Angelina Jolie Helps Ring The Alarm About Racial Disparities In Health Care After Experience With Daughter Zahara’s Surgery

Angelina Jolie opens up about institutionalized racism in the medical field after an experience she had with her daughter Zahara‘s post-surgery care. Find out what she said inside…..

 

Angelia Jolie sat down for a much-needed interview that’s shedding light on racial disparties in the medical field.

 

 

 
 

 

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A post shared by Malone Mukwende (@malone_187)

 

The Hollywood actress interviewed 21-year-old medical student Malone Mukwende for TIME magazine. While in medical school in London, Mukwende identified a fundamental problem: almost all the images and data used in its teaching were based on studies of white patients. And that’s a huge problem. Medical symptoms can present very differently on Black and brown skin, which leads to misdiagnosis, suffering and even death.

Now, Mukwende is on a mission to teach other aspiring doctors how conditions and diseases can be present in non-white patients. Mukwende discussed what he hopes to achieve with the recent launch of his handbook, "Mind the Gap," and Hutano, which is a new online platform intended to empower people with knowledge about their health.

The Maleficent actress shares six kids with Brad Pitt – three of whom were adopted internationally. They are the parents of Maddox, 19, Pax, 17, Zahara, 16, Shiloh, 15, and 12-year-old twins Knox and Vivienne.

During the interview, Angelia shared she experience institutionalized racism firsthand after her black daughter, Zahara, underwent surgery recently.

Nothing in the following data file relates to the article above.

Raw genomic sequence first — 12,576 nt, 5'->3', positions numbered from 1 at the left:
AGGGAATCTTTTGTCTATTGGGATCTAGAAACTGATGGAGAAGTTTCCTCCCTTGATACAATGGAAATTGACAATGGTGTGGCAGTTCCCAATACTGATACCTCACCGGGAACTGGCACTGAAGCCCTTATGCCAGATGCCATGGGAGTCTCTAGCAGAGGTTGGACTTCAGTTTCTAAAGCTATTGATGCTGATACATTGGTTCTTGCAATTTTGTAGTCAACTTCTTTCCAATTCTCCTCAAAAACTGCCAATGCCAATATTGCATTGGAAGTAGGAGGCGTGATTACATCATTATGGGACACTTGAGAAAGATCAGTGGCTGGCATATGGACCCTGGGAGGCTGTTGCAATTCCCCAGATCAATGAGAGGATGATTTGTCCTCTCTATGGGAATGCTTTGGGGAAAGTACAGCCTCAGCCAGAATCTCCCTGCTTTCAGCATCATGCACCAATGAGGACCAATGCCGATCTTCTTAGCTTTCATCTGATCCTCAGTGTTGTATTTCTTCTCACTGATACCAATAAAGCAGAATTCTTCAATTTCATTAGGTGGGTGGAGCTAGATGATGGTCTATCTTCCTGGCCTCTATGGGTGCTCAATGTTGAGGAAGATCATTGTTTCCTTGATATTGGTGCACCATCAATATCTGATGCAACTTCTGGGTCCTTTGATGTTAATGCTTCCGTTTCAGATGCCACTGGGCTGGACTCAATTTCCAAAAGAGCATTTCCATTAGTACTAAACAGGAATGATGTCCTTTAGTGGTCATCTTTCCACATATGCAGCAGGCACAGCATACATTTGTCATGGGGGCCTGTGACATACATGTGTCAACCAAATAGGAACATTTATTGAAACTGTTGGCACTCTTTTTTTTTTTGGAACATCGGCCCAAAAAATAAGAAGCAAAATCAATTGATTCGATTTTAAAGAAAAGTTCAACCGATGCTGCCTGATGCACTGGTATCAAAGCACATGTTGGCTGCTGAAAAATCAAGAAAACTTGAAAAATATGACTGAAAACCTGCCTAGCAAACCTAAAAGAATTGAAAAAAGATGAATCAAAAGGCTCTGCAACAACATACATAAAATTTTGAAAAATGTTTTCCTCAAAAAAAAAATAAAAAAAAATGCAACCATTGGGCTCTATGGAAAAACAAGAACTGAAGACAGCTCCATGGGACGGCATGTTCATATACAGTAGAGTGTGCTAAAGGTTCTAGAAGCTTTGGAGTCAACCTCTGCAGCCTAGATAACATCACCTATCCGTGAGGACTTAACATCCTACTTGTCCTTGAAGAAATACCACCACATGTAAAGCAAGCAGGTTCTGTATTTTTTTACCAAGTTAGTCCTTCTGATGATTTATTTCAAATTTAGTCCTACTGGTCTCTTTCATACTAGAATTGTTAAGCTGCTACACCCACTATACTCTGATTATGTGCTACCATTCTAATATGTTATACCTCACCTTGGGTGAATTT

Get into their chat below:

Jolie: "The gap isn’t just because there haven’t been studies on Black and brown skin. It’s because it wasn’t considered important, right?"

Mukwende: “After the publication of Mind the Gap, someone reached out to me who is a student in Zimbabwe. They said that all the books and reference images they use are also from white skin, even though the population [is] predominantly of darker skin. It really shows you that the legacies of colonialism are still living in 2021.”

Jolie: "I have children from different backgrounds, and I know when there was a rash that everybody got, it looked drastically different depending on their skin color. But whenever I looked at medical charts, the reference point was always white skin. Recently my daughter Zahara, whom I adopted from Ethiopia, had surgery, and afterward a nurse told me to call them if her skin “turned pink.”

Mukwende: “Almost the entirety of medicine is taught in that way. There’s a language and a culture that exists in the medical profession, because it’s been done for so many years and because we are still doing it so many years later it doesn’t seem like it’s a problem.”

While it may not SEEM like it’s a problem, people who aren’t white are all too familiar with the issue. With almost all tests and gauges being white centered, so many important health issues could be missed in or on a person who does not have white skin or has added biological stress due to dealing with racism daily.

 

 

 
 

 

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A post shared by Malone Mukwende (@malone_187)

 

Jolie: "What do you hope Hutano will achieve?"

Mukwende: “We want people who are living with these conditions to have a platform to be seen and empower their health care literacy….We need to start empowering the individual, and that, I hope, will start to reduce some of the health care disparities that exist.”

You can read the full piece here

 

 

 
 

 

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Interested in Malone Mukwende’s social platform? Follow the IG page above for updates.

 

Photo: DFree/Shutterstock.com

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